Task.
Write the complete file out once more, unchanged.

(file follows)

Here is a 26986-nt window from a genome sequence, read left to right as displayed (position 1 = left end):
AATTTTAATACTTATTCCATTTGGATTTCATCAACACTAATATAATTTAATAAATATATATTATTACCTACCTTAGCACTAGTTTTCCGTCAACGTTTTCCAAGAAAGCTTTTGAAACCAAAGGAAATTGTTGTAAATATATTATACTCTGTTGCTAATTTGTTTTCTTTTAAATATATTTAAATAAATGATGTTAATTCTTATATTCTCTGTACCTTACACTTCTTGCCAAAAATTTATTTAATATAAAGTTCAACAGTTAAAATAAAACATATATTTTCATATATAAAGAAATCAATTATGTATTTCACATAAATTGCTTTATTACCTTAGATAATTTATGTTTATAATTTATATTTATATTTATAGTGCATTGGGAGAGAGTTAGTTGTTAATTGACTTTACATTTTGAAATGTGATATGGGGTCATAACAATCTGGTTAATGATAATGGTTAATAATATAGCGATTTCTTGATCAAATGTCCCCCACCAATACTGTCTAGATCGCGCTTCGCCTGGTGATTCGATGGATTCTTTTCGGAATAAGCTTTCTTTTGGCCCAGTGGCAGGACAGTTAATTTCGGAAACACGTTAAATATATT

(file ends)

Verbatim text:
Here is a 26986-nt window from a genome sequence, read left to right as displayed (position 1 = left end):
AATTTTAATACTTATTCCATTTGGATTTCATCAACACTAATATAATTTAATAAATATATATTATTACCTACCTTAGCACTAGTTTTCCGTCAACGTTTTCCAAGAAAGCTTTTGAAACCAAAGGAAATTGTTGTAAATATATTATACTCTGTTGCTAATTTGTTTTCTTTTAAATATATTTAAATAAATGATGTTAATTCTTATATTCTCTGTACCTTACACTTCTTGCCAAAAATTTATTTAATATAAAGTTCAACAGTTAAAATAAAACATATATTTTCATATATAAAGAAATCAATTATGTATTTCACATAAATTGCTTTATTACCTTAGATAATTTATGTTTATAATTTATATTTATATTTATAGTGCATTGGGAGAGAGTTAGTTGTTAATTGACTTTACATTTTGAAATGTGATATGGGGTCATAACAATCTGGTTAATGATAATGGTTAATAATATAGCGATTTCTTGATCAAATGTCCCCCACCAATACTGTCTAGATCGCGCTTCGCCTGGTGATTCGATGGATTCTTTTCGGAATAAGCTTTCTTTTGGCCCAGTGGCAGGACAGTTAATTTCGGAAACACGTTAAATATATT